Federation of Trade Unions (IFTU). This added a new and important element to the
discussion. How would the women’s international relate to the trade union international?
The IFTU, better known by its nickname the Amsterdam International (42), had
shown little interest in the women’s initiative so far. After its reconstitution in July 1919 in
Amsterdam, this international had immediately become embroiled in several serious
conflicts. The emergence of communist trade unions and the formation of a communist
international, the Profintern, that had set itself the aim of destroying the Amsterdam
International, led to bitter battles and even splits in several European countries. One of
the consequences was that the IFTU became extremely suspicious and started to close
itself off from the outside world. But there were political consequences too. Under
pressure from the militant left, the Amsterdam International became more radical, to the
extent that it organised a congress in London in 1920 where it voted a resolution that
called for the socialisation of the means of production. Thereby, the IFTU provoked, as it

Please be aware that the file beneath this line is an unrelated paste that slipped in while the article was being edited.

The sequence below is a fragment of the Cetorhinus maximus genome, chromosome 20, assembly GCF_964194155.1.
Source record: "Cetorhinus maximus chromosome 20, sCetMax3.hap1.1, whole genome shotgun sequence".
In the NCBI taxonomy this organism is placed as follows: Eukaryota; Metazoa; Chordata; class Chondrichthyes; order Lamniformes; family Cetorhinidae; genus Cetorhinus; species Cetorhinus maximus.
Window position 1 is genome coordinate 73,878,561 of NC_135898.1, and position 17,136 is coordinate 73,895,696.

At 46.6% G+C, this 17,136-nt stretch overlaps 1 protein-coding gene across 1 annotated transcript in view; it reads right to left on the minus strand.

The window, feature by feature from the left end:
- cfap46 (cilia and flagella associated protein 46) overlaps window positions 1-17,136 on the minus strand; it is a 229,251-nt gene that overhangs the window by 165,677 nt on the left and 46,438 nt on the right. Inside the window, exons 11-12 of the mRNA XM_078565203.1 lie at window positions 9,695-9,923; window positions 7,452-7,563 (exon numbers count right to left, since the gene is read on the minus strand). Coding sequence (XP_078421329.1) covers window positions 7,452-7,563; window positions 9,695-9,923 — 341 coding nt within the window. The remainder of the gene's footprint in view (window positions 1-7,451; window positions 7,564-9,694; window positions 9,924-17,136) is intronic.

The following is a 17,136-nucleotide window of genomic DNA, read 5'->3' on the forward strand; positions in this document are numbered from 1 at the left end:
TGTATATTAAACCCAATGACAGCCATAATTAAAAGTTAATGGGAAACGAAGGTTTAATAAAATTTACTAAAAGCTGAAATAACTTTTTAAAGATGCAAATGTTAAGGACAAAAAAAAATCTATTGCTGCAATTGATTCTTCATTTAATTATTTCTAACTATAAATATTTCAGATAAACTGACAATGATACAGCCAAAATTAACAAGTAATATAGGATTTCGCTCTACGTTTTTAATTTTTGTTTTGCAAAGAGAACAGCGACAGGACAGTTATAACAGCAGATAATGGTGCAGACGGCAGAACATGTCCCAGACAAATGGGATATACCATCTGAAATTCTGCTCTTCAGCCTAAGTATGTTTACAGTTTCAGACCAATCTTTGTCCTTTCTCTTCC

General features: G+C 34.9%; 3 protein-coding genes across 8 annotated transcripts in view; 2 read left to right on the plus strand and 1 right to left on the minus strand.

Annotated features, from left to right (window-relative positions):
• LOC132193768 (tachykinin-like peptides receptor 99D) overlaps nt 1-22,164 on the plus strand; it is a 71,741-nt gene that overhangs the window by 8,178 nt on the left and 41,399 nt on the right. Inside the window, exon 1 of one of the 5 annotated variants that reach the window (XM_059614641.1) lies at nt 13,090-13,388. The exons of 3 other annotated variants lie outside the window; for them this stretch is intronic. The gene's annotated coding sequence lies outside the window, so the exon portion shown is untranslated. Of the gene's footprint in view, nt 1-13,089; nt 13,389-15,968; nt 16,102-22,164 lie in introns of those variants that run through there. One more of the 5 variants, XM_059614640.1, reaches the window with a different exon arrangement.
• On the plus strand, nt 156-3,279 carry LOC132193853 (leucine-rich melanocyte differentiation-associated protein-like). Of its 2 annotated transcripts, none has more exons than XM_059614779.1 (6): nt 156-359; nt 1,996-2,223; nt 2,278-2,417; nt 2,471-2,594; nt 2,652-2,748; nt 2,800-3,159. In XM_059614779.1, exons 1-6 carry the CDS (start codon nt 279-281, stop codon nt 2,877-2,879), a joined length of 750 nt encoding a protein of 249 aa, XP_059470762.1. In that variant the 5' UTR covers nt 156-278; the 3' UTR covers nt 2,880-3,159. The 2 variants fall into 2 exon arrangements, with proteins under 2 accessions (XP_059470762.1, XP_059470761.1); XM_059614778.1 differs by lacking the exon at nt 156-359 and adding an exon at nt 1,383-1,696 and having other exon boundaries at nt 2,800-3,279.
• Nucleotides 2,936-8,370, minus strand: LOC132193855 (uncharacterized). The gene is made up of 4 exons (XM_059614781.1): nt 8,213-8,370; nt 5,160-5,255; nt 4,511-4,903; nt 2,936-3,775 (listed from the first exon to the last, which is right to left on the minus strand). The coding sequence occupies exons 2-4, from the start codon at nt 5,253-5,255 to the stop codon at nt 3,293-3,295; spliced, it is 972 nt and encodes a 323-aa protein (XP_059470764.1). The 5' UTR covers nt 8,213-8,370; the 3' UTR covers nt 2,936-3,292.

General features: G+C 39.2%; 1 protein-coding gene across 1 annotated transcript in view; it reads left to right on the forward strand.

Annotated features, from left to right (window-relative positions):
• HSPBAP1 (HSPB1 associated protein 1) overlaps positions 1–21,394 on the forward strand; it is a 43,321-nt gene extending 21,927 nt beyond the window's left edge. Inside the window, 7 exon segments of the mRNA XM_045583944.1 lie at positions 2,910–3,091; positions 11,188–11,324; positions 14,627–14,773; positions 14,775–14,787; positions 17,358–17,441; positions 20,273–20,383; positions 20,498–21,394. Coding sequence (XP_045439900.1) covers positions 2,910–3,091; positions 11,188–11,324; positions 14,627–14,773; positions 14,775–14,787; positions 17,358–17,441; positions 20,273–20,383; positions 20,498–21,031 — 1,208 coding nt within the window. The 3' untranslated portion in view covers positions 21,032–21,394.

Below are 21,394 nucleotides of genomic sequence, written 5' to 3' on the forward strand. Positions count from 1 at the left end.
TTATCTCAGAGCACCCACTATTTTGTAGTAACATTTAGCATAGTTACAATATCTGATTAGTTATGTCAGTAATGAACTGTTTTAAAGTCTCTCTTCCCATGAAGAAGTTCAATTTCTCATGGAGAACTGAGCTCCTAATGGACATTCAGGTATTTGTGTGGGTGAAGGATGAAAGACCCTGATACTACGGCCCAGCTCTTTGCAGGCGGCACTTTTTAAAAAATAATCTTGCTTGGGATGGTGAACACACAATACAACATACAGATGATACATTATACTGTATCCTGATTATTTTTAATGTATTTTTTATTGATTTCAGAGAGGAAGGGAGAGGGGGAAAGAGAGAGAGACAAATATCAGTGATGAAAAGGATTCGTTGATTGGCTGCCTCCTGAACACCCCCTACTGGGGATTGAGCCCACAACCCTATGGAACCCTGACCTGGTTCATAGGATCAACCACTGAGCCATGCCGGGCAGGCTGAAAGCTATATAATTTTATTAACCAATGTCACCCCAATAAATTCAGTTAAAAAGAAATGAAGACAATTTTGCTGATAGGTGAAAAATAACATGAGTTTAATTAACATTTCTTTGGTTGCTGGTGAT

were, the departure of some of the more moderate national federations, such as the
British General Federation of Trade Unions and the American AFL.
The presence of Jan Oudegeest (43), the general secretary of the IFTU, at the
meeting of the ICWW’s executive body on 25 October 1921 was therefore not a neutral
act. At the very least, it was a sign that the IFTU leadership was starting to interfere in
the women’s international.
The 1921 congress in Geneva was conducted in the same positive and optimist
atmosphere as the meeting in Washington. The participants soon reached an agreement
on both fundamental questions and practical matters. The International Congress of
Working Women renamed itself the International Federation of Working Women, and
stated as its purpose “to unite organised women in order that they may resolve upon the
means by which the standard of life of the workers throughout the world may best be
raised”. On the matter of affiliation, differences were settled by compromise. The British
were granted an exception to the rule. In principle, affiliation was reserved for national
trade union federations who had women among their members and who were affiliated